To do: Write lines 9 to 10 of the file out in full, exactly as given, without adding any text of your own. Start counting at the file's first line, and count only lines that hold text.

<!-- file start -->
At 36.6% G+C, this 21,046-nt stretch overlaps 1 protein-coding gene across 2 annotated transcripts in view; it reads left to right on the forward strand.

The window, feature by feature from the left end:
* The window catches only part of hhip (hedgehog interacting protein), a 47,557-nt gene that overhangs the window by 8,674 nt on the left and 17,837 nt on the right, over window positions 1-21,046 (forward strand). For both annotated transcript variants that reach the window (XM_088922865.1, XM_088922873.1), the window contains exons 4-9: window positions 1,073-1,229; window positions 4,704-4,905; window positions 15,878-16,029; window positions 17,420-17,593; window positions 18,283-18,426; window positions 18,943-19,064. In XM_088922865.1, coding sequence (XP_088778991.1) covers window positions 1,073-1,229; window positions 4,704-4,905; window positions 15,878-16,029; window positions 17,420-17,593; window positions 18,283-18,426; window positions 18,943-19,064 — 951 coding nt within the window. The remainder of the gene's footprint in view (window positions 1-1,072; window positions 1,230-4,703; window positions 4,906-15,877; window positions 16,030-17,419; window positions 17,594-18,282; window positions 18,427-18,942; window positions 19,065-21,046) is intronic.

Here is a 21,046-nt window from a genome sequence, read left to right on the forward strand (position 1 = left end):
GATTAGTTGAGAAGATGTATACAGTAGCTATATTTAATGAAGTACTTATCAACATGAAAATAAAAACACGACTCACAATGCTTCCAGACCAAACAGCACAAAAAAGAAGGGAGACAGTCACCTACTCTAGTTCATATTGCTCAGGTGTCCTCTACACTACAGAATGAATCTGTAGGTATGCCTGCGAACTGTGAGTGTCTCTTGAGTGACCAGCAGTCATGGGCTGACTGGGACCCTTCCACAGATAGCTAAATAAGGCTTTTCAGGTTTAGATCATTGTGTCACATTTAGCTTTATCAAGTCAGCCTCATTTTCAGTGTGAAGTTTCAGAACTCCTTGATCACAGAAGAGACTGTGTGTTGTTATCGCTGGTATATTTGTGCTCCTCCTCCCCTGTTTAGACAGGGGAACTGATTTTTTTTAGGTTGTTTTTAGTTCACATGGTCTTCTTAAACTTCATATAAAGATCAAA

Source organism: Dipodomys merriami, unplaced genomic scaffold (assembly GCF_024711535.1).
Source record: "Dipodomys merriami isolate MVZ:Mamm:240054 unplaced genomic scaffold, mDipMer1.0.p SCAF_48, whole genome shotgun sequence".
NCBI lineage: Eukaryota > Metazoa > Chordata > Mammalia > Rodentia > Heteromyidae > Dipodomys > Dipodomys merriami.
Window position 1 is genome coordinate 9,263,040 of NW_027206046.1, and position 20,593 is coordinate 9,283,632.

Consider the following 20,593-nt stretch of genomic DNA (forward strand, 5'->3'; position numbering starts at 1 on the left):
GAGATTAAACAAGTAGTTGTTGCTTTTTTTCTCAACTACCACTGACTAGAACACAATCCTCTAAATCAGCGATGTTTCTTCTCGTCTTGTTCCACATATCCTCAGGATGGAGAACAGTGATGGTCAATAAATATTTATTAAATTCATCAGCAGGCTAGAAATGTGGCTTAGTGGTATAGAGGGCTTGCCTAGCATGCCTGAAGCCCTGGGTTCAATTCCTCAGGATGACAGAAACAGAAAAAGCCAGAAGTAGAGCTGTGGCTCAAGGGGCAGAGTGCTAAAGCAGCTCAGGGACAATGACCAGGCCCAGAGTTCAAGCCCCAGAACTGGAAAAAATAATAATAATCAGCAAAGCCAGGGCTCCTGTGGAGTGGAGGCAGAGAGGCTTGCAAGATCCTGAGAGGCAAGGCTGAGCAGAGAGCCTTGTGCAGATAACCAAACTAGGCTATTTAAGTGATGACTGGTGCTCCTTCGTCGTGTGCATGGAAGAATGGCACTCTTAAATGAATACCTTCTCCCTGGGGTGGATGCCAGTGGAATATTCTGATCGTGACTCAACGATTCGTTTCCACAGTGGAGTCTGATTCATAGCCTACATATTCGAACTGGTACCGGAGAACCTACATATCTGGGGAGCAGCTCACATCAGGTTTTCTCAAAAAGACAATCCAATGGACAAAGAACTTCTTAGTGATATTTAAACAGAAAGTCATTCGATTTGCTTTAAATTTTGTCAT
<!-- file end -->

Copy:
Window position 1 is genome coordinate 9,263,040 of NW_027206046.1, and position 20,593 is coordinate 9,283,632.

Consider the following 20,593-nt stretch of genomic DNA (forward strand, 5'->3'; position numbering starts at 1 on the left):